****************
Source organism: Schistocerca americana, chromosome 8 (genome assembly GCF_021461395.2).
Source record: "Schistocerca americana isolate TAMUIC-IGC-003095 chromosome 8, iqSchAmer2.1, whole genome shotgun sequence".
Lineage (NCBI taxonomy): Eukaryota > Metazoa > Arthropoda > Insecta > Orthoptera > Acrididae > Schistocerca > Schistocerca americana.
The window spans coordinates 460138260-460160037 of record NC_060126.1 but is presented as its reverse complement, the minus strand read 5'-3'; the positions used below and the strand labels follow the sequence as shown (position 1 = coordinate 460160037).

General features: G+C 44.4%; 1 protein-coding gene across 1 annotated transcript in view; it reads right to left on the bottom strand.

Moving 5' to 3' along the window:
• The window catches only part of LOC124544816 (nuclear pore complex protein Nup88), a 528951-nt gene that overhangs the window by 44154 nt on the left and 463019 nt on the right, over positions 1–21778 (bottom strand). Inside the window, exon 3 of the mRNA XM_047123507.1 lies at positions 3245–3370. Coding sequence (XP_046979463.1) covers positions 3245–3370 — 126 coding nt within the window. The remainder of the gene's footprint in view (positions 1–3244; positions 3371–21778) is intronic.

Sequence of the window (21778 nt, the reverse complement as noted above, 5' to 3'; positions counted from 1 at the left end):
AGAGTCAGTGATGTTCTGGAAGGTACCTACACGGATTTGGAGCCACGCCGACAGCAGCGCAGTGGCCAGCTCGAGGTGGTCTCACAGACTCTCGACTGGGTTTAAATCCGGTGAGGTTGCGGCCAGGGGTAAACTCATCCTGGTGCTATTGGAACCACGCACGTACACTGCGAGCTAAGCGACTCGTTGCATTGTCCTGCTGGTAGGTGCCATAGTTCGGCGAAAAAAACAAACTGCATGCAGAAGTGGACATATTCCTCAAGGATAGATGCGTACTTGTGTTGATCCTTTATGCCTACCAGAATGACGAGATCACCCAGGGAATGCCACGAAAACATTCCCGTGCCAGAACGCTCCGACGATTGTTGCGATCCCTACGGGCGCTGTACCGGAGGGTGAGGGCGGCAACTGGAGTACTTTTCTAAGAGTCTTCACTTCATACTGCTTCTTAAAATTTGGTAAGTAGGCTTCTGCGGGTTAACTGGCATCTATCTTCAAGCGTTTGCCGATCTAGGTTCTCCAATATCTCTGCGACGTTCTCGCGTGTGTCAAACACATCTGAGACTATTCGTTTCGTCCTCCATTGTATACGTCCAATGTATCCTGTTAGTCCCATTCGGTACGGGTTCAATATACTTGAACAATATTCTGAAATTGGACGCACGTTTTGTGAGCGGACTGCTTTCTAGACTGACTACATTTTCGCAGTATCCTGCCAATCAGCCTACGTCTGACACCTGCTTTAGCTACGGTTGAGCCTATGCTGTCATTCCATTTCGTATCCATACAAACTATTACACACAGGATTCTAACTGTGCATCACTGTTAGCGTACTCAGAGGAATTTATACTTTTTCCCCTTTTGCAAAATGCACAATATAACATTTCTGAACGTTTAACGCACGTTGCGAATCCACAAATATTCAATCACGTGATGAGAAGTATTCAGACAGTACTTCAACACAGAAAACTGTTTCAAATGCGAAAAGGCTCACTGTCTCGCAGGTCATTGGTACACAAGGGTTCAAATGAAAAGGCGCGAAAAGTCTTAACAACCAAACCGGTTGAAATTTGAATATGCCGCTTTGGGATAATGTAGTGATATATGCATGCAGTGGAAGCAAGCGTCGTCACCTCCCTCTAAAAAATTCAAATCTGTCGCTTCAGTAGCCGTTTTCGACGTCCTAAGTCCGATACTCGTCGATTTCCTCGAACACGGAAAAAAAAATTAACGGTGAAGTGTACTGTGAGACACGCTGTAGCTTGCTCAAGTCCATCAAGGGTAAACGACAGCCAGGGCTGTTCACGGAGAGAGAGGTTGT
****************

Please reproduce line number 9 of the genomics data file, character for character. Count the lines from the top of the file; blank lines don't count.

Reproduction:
AGAGTCAGTGATGTTCTGGAAGGTACCTACACGGATTTGGAGCCACGCCGACAGCAGCGCAGTGGCCAGCTCGAGGTGGTCTCACAGACTCTCGACTGGGTTTAAATCCGGTGAGGTTGCGGCCAGGGGTAAACTCATCCTGGTGCTATTGGAACCACGCACGTACACTGCGAGCTAAGCGACTCGTTGCATTGTCCTGCTGGTAGGTGCCATAGTTCGGCGAAAAAAACAAACTGCATGCAGAAGTGGACATATTCCTCAAGGATAGATGCGTACTTGTGTTGATCCTTTATGCCTACCAGAATGACGAGATCACCCAGGGAATGCCACGAAAACATTCCCGTGCCAGAACGCTCCGACGATTGTTGCGATCCCTACGGGCGCTGTACCGGAGGGTGAGGGCGGCAACTGGAGTACTTTTCTAAGAGTCTTCACTTCATACTGCTTCTTAAAATTTGGTAAGTAGGCTTCTGCGGGTTAACTGGCATCTATCTTCAAGCGTTTGCCGATCTAGGTTCTCCAATATCTCTGCGACGTTCTCGCGTGTGTCAAACACATCTGAGACTATTCGTTTCGTCCTCCATTGTATACGTCCAATGTATCCTGTTAGTCCCATTCGGTACGGGTTCAATATACTTGAACAATATTCTGAAATTGGACGCACGTTTTGTGAGCGGACTGCTTTCTAGACTGACTACATTTTCGCAGTATCCTGCCAATCAGCCTACGTCTGACACCTGCTTTAGCTACGGTTGAGCCTATGCTGTCATTCCATTTCGTATCCATACAAACTATTACACACAGGATTCTAACTGTGCATCACTGTTAGCGTACTCAGAGGAATTTATACTTTTTCCCCTTTTGCAAAATGCACAATATAACATTTCTGAACGTTTAACGCACGTTGCGAATCCACAAATATTCAATCACGTGATGAGAAGTATTCAGACAGTACTTCAACACAGAAAACTGTTTCAAATGCGAAAAGGCTCACTGTCTCGCAGGTCATTGGTACACAAGGGTTCAAATGAAAAGGCGCGAAAAGTCTTAACAACCAAACCGGTTGAAATTTGAATATGCCGCTTTGGGATAATGTAGTGATATATGCATGCAGTGGAAGCAAGCGTCGTCACCTCCCTCTAAAAAATTCAAATCTGTCGCTTCAGTAGCCGTTTTCGACGTCCTAAGTCCGATACTCGTCGATTTCCTCGAACACGGAAAAAAAAATTAACGGTGAAGTGTACTGTGAGACACGCTGTAGCTTGCTCAAGTCCATCAAGGGTAAACGACAGCCAGGGCTGTTCACGGAGAGAGAGGTTGT